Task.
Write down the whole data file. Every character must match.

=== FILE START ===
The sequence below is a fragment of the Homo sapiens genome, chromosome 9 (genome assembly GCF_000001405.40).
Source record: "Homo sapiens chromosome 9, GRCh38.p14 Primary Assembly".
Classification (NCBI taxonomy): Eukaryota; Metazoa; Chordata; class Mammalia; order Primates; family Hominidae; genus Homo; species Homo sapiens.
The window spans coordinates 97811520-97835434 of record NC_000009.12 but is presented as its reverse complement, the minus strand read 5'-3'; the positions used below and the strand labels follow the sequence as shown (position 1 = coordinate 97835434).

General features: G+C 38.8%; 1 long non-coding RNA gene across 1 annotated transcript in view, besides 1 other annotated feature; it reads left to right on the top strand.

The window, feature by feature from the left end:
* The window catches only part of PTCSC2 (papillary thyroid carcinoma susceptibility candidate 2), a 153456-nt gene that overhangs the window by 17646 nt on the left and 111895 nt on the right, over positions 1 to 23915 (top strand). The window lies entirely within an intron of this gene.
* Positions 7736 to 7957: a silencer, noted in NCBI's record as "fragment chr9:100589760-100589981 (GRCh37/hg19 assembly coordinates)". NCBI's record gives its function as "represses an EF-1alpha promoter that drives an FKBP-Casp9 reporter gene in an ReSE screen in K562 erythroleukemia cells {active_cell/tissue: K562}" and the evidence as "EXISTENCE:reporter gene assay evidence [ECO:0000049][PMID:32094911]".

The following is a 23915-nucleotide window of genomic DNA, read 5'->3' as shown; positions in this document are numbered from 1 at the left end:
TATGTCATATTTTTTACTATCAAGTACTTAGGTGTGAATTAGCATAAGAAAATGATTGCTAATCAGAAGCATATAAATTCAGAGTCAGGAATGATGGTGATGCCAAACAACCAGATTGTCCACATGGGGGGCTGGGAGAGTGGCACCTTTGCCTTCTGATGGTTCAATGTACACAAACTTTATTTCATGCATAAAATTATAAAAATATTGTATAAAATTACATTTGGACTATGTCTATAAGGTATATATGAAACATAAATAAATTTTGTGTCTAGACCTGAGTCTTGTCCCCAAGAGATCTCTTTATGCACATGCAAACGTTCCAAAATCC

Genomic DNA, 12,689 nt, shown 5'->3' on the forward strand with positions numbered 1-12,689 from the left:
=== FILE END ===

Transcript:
The sequence below is a fragment of the Homo sapiens genome, chromosome 9 (genome assembly GCF_000001405.40).
Source record: "Homo sapiens chromosome 9, GRCh38.p14 Primary Assembly".
Classification (NCBI taxonomy): Eukaryota; Metazoa; Chordata; class Mammalia; order Primates; family Hominidae; genus Homo; species Homo sapiens.
The window spans coordinates 97811520-97835434 of record NC_000009.12 but is presented as its reverse complement, the minus strand read 5'-3'; the positions used below and the strand labels follow the sequence as shown (position 1 = coordinate 97835434).

General features: G+C 38.8%; 1 long non-coding RNA gene across 1 annotated transcript in view, besides 1 other annotated feature; it reads left to right on the top strand.

The window, feature by feature from the left end:
* The window catches only part of PTCSC2 (papillary thyroid carcinoma susceptibility candidate 2), a 153456-nt gene that overhangs the window by 17646 nt on the left and 111895 nt on the right, over positions 1 to 23915 (top strand). The window lies entirely within an intron of this gene.
* Positions 7736 to 7957: a silencer, noted in NCBI's record as "fragment chr9:100589760-100589981 (GRCh37/hg19 assembly coordinates)". NCBI's record gives its function as "represses an EF-1alpha promoter that drives an FKBP-Casp9 reporter gene in an ReSE screen in K562 erythroleukemia cells {active_cell/tissue: K562}" and the evidence as "EXISTENCE:reporter gene assay evidence [ECO:0000049][PMID:32094911]".

The following is a 23915-nucleotide window of genomic DNA, read 5'->3' as shown; positions in this document are numbered from 1 at the left end:
TATGTCATATTTTTTACTATCAAGTACTTAGGTGTGAATTAGCATAAGAAAATGATTGCTAATCAGAAGCATATAAATTCAGAGTCAGGAATGATGGTGATGCCAAACAACCAGATTGTCCACATGGGGGGCTGGGAGAGTGGCACCTTTGCCTTCTGATGGTTCAATGTACACAAACTTTATTTCATGCATAAAATTATAAAAATATTGTATAAAATTACATTTGGACTATGTCTATAAGGTATATATGAAACATAAATAAATTTTGTGTCTAGACCTGAGTCTTGTCCCCAAGAGATCTCTTTATGCACATGCAAACGTTCCAAAATCC

Genomic DNA, 12,689 nt, shown 5'->3' on the forward strand with positions numbered 1-12,689 from the left: